Updated Worship Guidelines Release - July 28, 2021
Dear CGC clergy and lay leaders,
I return from my vacation much rested and deeply grateful for the gift of sabbath and time with my family. I am also grateful for our diocesan staff and for you. It is your ministry and leadership that afforded me the time and space for refreshment. Thank you.
To be honest, I am frustrated that my first letter to you after my return must again focus on the impact to our ministry by the COVID pandemic. I know you are frustrated, too. I need not recite what you already know about the recent surge of the Delta variant in our country, and more so in our region.
While I was away, a few of you contacted me to share your decisions to "tap the brakes" on your local practices and protocols. I am very grateful to you for letting me know, and I fully support your decisions. They are the right and responsible things to do. If you have not done likewise, I strongly encourage every congregation to do so.
In the past, we have done our best to follow such guidelines. Because we cannot know who is vaccinated, we must continue to focus our decisions on the wellbeing of the most vulnerable to the virus. In great part, that now seems to be our children who cannot yet be vaccinated. Consequently, as of the date of this notice, all churches in the diocese shall return to our previous diocesan directive regarding mask-wearing during all indoor services. This directive also includes any indoor events, classes, or gatherings. From our protocols dated May 19, 2020:
“Thus, face coverings (defined as non-vented, non-medical grade masks) are mandatory for everyone attending every public in-person worship service. Clergy and lay leaders may remove their face covering to preside and to preach as long as they are 12-15 feet from others. A face covering for the priest is required while praying the Eucharistic Prayer, with the exception that it may be removed if the elements are covered by a linen cloth. Lectors and intercessors may remove face coverings when reading, while also maintaining 12-15 feet from others.”
Because of the fluidity of the situation and the fatigue of it all, let us commit to this practice for the next three weeks [until August 16] and then revisit the situation.
I am not reinstating any other directives across the diocese. However, I strongly urge you to consider the following:
- Return to the distribution of communion in one kind [bread only].
- Promote responsible physical distancing and curb the duration of worship. I have read that one of the current concerns by health officials is the transmission distance of the Delta variant.
- Practice contact tracing.
I trust you to adapt, amend and/or expand these recommendations as they suit your local context, architecture, and congregation.
As you communicate your decisions with your people, remember that how we say something is often just as important as what we say. Emotions about vaccinations and masks may be rising as fast as the virus itself. Some folks are edgy; some are resentful. Everyone is weary. Fatigue and frustration are even evident in health officials and governmental officers. So, be mindful of your message to your people. Consider reminding them that we do not always know the full story beneath what we observe in our neighbors. And too, our assumptions about the reason whether or not someone is wearing a mask or has been vaccinated, may not be correct. Remind them of who they are as children of God and heirs of grace. Remind them of the fruits of the Spirit in Philippians. Remind them of Paul’s charge in Romans 12: 10-16. “Be devoted to one another in love. Honor one another above yourselves. Never be lacking in zeal, but keep your spiritual fervor, serving the Lord. Be joyful in hope, patient in affliction, faithful in prayer. Share with the Lord’s people who are in need. Practice hospitality. Bless those who persecute you; bless and do not curse. Rejoice with those who rejoice; mourn with those who mourn. Live in harmony with one another.”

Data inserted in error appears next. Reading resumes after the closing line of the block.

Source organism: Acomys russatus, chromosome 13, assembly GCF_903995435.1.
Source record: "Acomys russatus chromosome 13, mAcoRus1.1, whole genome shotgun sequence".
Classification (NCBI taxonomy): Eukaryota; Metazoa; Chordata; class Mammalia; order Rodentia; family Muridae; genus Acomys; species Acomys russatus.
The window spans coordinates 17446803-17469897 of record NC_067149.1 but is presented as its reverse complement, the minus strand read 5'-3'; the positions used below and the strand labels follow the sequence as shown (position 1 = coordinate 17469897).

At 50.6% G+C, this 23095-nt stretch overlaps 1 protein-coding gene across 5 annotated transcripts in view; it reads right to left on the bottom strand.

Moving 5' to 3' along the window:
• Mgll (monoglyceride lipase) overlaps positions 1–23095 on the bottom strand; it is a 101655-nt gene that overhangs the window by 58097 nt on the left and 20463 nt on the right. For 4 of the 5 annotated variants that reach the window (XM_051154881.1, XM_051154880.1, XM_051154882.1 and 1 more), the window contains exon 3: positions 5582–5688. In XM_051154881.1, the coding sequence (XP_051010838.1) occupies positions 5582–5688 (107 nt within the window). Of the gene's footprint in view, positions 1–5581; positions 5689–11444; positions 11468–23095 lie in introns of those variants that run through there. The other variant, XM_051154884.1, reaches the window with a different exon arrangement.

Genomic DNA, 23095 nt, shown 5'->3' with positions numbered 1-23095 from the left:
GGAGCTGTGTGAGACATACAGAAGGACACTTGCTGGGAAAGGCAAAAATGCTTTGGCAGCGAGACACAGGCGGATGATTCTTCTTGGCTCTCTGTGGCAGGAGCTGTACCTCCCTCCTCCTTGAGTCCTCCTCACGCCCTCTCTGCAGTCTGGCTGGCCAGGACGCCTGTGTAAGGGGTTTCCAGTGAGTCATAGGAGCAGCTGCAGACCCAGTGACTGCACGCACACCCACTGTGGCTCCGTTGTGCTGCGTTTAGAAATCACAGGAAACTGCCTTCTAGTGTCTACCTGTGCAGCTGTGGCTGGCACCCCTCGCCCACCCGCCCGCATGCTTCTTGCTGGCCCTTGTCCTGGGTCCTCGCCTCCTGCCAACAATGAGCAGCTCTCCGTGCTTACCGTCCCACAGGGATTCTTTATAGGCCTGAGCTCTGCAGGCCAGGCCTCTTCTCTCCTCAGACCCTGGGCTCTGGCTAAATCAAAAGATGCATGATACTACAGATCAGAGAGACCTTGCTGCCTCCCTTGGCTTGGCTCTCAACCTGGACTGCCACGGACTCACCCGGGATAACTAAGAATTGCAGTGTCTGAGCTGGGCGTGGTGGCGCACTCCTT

Finally, as you make plans for ministry with and for our children, the following recommendations come from a local pediatric epidemiologist:
“Children 12 years and younger are among the highest risk for covid-19 infection because they cannot be vaccinated. We must do everything we can to protect them and decrease their risk of infection, including vaccinating those who take care of them. I recommend everyone working with children be vaccinated. Also, everyone, including children 2 years and older, who are not vaccinated should wear a mask," Dr. Benjamin Estrada, Pediatric Infectious Disease, Assistant Dean for Educational Strategies and Faculty Development, and Professor and Vice-Chair of Pediatrics, University of South Alabama.
If you have any specific situations or issues that you would like to discuss, please call me. And may Jesus’ words from this morning’s Gospel reading carry us through the storm. “Take heart, it is I; do not be afraid.”